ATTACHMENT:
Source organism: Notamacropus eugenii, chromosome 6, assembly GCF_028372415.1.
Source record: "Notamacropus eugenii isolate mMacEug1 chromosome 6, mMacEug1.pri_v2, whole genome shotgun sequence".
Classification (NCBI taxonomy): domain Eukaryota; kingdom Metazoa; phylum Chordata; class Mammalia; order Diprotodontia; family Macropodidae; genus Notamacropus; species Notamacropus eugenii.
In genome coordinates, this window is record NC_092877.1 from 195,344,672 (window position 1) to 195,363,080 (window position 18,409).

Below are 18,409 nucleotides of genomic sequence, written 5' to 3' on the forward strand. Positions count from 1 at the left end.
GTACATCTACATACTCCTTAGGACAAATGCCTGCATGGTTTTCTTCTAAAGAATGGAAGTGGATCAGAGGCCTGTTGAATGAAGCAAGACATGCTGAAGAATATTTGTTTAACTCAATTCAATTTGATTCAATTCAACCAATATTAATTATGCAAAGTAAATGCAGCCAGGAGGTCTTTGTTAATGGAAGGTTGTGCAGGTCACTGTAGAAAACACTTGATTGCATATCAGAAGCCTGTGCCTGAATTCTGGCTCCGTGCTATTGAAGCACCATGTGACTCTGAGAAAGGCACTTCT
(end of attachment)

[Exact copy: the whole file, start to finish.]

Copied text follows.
Source organism: Notamacropus eugenii, chromosome 6, assembly GCF_028372415.1.
Source record: "Notamacropus eugenii isolate mMacEug1 chromosome 6, mMacEug1.pri_v2, whole genome shotgun sequence".
Classification (NCBI taxonomy): domain Eukaryota; kingdom Metazoa; phylum Chordata; class Mammalia; order Diprotodontia; family Macropodidae; genus Notamacropus; species Notamacropus eugenii.
In genome coordinates, this window is record NC_092877.1 from 195,344,672 (window position 1) to 195,363,080 (window position 18,409).

Below are 18,409 nucleotides of genomic sequence, written 5' to 3' on the forward strand. Positions count from 1 at the left end.
GTACATCTACATACTCCTTAGGACAAATGCCTGCATGGTTTTCTTCTAAAGAATGGAAGTGGATCAGAGGCCTGTTGAATGAAGCAAGACATGCTGAAGAATATTTGTTTAACTCAATTCAATTTGATTCAATTCAACCAATATTAATTATGCAAAGTAAATGCAGCCAGGAGGTCTTTGTTAATGGAAGGTTGTGCAGGTCACTGTAGAAAACACTTGATTGCATATCAGAAGCCTGTGCCTGAATTCTGGCTCCGTGCTATTGAAGCACCATGTGACTCTGAGAAAGGCACTTCT